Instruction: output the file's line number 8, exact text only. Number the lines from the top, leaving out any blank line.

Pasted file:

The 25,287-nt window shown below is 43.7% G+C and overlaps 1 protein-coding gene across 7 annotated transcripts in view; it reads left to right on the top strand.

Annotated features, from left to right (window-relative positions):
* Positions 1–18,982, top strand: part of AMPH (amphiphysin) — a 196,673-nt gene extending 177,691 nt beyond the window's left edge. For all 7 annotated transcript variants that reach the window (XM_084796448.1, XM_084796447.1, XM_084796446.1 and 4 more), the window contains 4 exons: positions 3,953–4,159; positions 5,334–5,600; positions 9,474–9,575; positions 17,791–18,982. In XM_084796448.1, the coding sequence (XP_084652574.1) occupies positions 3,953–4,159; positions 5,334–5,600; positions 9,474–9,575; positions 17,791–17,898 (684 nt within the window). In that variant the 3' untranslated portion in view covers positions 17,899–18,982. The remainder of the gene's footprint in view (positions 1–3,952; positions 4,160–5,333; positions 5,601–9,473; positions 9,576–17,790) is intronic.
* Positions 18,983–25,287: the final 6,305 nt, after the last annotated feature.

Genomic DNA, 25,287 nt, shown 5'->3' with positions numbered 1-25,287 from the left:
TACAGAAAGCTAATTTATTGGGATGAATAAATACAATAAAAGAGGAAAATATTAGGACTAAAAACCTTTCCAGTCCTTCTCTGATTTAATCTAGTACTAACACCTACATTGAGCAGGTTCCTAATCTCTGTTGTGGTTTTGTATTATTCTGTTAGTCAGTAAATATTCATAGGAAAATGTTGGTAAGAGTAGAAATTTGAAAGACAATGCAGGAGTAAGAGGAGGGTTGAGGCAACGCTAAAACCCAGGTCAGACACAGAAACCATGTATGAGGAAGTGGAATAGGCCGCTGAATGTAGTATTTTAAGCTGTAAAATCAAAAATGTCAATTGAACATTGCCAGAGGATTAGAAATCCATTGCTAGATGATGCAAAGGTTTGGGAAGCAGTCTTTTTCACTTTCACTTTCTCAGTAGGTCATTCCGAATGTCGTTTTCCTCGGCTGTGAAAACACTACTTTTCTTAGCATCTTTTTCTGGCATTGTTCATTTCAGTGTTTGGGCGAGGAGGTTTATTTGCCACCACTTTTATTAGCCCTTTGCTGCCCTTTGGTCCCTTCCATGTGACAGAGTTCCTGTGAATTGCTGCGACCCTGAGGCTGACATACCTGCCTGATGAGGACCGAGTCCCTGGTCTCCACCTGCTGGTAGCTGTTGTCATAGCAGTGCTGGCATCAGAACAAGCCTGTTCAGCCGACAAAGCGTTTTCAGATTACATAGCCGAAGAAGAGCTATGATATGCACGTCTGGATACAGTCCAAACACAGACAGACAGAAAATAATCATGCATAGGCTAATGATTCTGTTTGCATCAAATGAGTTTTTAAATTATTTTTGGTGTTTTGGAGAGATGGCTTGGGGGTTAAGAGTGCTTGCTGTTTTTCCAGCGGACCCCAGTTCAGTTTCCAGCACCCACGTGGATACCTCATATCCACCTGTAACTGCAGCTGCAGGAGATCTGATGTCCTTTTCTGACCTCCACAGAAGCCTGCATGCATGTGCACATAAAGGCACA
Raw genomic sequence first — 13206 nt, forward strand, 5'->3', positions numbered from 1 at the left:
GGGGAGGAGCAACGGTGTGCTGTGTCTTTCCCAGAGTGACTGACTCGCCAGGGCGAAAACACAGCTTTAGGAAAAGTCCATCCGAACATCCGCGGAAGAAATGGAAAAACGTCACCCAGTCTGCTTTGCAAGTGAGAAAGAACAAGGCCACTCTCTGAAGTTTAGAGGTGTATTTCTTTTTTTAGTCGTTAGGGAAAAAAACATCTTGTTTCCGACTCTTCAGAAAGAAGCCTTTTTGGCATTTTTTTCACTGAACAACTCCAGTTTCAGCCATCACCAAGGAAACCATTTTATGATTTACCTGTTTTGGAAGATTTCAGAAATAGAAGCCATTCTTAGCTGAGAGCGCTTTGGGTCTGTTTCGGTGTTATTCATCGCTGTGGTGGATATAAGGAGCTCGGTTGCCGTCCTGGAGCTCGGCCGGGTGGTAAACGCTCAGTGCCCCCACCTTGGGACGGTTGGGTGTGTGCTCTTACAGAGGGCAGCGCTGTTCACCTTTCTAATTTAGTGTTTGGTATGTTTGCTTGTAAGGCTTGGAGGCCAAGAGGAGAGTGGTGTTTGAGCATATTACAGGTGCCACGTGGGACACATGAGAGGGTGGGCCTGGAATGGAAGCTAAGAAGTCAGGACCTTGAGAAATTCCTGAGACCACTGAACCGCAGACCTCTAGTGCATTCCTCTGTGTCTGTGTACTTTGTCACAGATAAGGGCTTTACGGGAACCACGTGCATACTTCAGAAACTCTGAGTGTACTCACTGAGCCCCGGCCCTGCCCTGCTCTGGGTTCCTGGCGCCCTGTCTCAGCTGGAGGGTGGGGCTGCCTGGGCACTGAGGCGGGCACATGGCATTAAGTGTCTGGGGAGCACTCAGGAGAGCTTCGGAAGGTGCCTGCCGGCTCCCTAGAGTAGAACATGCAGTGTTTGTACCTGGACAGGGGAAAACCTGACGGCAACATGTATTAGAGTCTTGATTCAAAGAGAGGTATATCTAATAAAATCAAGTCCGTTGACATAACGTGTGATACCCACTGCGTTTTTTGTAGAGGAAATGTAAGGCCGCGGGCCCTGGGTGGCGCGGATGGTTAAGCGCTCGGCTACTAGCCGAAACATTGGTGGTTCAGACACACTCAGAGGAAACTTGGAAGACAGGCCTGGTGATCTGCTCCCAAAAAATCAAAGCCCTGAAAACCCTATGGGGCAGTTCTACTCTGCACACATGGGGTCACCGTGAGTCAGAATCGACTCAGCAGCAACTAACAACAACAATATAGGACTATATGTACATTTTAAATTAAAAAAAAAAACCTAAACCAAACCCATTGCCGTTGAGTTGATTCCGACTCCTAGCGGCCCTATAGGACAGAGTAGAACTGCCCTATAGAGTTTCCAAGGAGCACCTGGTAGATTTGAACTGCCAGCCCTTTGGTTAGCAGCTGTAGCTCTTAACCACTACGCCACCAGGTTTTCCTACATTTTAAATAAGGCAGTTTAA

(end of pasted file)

GGGGAGGAGCAACGGTGTGCTGTGTCTTTCCCAGAGTGACTGACTCGCCAGGGCGAAAACACAGCTTTAGGAAAAGTCCATCCGAACATCCGCGGAAGAAATGGAAAAACGTCACCCAGTCTGCTTTGCAAGTGAGAAAGAACAAGGCCACTCTCTGAAGTTTAGAGGTGTATTTCTTTTTTTAGTCGTTAGGGAAAAAAACATCTTGTTTCCGACTCTTCAGAAAGAAGCCTTTTTGGCATTTTTTTCACTGAACAACTCCAGTTTCAGCCATCACCAAGGAAACCATTTTATGATTTACCTGTTTTGGAAGATTTCAGAAATAGAAGCCATTCTTAGCTGAGAGCGCTTTGGGTCTGTTTCGGTGTTATTCATCGCTGTGGTGGATATAAGGAGCTCGGTTGCCGTCCTGGAGCTCGGCCGGGTGGTAAACGCTCAGTGCCCCCACCTTGGGACGGTTGGGTGTGTGCTCTTACAGAGGGCAGCGCTGTTCACCTTTCTAATTTAGTGTTTGGTATGTTTGCTTGTAAGGCTTGGAGGCCAAGAGGAGAGTGGTGTTTGAGCATATTACAGGTGCCACGTGGGACACATGAGAGGGTGGGCCTGGAATGGAAGCTAAGAAGTCAGGACCTTGAGAAATTCCTGAGACCACTGAACCGCAGACCTCTAGTGCATTCCTCTGTGTCTGTGTACTTTGTCACAGATAAGGGCTTTACGGGAACCACGTGCATACTTCAGAAACTCTGAGTGTACTCACTGAGCCCCGGCCCTGCCCTGCTCTGGGTTCCTGGCGCCCTGTCTCAGCTGGAGGGTGGGGCTGCCTGGGCACTGAGGCGGGCACATGGCATTAAGTGTCTGGGGAGCACTCAGGAGAGCTTCGGAAGGTGCCTGCCGGCTCCCTAGAGTAGAACATGCAGTGTTTGTACCTGGACAGGGGAAAACCTGACGGCAACATGTATTAGAGTCTTGATTCAAAGAGAGGTATATCTAATAAAATCAAGTCCGTTGACATAACGTGTGATACCCACTGCGTTTTTTGTAGAGGAAATGTAAGGCCGCGGGCCCTGGGTGGCGCGGATGGTTAAGCGCTCGGCTACTAGCCGAAACATTGGTGGTTCAGACACACTCAGAGGAAACTTGGAAGACAGGCCTGGTGATCTGCTCCCAAAAAATCAAAGCCCTGAAAACCCTATGGGGCAGTTCTACTCTGCACACATGGGGTCACCGTGAGTCAGAATCGACTCAGCAGCAACTAACAACAACAATATAGGACTATATGTACATTTTAAATTAAAAAAAAAAACCTAAACCAAACCCATTGCCGTTGAGTTGATTCCGACTCCTAGCGGCCCTATAGGACAGAGTAGAACTGCCCTATAGAGTTTCCAAGGAGCACCTGGTAGATTTGAACTGCCAGCCCTTTGGTTAGCAGCTGTAGCTCTTAACCACTACGCCACCAGGTTTTCCTACATTTTAAATAAGGCAGTTTAA